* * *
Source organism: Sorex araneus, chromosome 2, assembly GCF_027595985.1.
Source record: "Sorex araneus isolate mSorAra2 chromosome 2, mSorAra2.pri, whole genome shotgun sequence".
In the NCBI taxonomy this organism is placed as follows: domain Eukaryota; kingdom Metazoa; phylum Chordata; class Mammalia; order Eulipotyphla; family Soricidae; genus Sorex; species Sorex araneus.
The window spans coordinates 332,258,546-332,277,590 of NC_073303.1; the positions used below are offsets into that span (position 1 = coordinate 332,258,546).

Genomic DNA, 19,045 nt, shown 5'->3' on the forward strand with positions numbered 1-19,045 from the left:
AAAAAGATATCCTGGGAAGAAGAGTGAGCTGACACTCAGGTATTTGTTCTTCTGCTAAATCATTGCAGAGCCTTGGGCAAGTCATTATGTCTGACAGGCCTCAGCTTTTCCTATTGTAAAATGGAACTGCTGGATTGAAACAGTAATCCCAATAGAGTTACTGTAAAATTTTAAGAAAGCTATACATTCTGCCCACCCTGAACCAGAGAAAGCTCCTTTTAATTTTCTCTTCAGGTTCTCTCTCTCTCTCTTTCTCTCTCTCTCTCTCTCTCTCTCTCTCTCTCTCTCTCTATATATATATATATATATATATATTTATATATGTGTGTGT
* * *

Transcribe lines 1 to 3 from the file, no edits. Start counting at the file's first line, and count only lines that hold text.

Source organism: Sorex araneus, chromosome 2, assembly GCF_027595985.1.
Source record: "Sorex araneus isolate mSorAra2 chromosome 2, mSorAra2.pri, whole genome shotgun sequence".
In the NCBI taxonomy this organism is placed as follows: domain Eukaryota; kingdom Metazoa; phylum Chordata; class Mammalia; order Eulipotyphla; family Soricidae; genus Sorex; species Sorex araneus.